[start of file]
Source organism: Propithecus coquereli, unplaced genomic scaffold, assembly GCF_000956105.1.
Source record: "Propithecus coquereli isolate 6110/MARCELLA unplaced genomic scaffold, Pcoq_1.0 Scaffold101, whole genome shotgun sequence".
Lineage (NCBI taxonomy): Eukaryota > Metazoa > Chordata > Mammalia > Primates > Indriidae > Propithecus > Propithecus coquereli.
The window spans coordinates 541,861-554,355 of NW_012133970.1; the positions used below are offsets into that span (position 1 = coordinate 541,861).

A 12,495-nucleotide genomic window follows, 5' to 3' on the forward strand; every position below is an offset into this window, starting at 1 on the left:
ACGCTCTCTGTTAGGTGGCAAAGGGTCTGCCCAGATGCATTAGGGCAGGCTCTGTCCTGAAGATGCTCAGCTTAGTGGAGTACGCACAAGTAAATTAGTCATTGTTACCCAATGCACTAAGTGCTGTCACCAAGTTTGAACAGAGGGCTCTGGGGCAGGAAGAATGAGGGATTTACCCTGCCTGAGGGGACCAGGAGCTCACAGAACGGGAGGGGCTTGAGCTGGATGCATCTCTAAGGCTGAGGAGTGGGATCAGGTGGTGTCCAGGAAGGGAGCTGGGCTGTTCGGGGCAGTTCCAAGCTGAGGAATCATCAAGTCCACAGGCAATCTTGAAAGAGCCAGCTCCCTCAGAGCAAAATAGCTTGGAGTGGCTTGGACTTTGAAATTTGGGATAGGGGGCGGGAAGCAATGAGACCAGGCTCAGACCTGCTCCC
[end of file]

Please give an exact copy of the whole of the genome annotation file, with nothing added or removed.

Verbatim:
Source organism: Propithecus coquereli, unplaced genomic scaffold, assembly GCF_000956105.1.
Source record: "Propithecus coquereli isolate 6110/MARCELLA unplaced genomic scaffold, Pcoq_1.0 Scaffold101, whole genome shotgun sequence".
Lineage (NCBI taxonomy): Eukaryota > Metazoa > Chordata > Mammalia > Primates > Indriidae > Propithecus > Propithecus coquereli.
The window spans coordinates 541,861-554,355 of NW_012133970.1; the positions used below are offsets into that span (position 1 = coordinate 541,861).

A 12,495-nucleotide genomic window follows, 5' to 3' on the forward strand; every position below is an offset into this window, starting at 1 on the left:
ACGCTCTCTGTTAGGTGGCAAAGGGTCTGCCCAGATGCATTAGGGCAGGCTCTGTCCTGAAGATGCTCAGCTTAGTGGAGTACGCACAAGTAAATTAGTCATTGTTACCCAATGCACTAAGTGCTGTCACCAAGTTTGAACAGAGGGCTCTGGGGCAGGAAGAATGAGGGATTTACCCTGCCTGAGGGGACCAGGAGCTCACAGAACGGGAGGGGCTTGAGCTGGATGCATCTCTAAGGCTGAGGAGTGGGATCAGGTGGTGTCCAGGAAGGGAGCTGGGCTGTTCGGGGCAGTTCCAAGCTGAGGAATCATCAAGTCCACAGGCAATCTTGAAAGAGCCAGCTCCCTCAGAGCAAAATAGCTTGGAGTGGCTTGGACTTTGAAATTTGGGATAGGGGGCGGGAAGCAATGAGACCAGGCTCAGACCTGCTCCC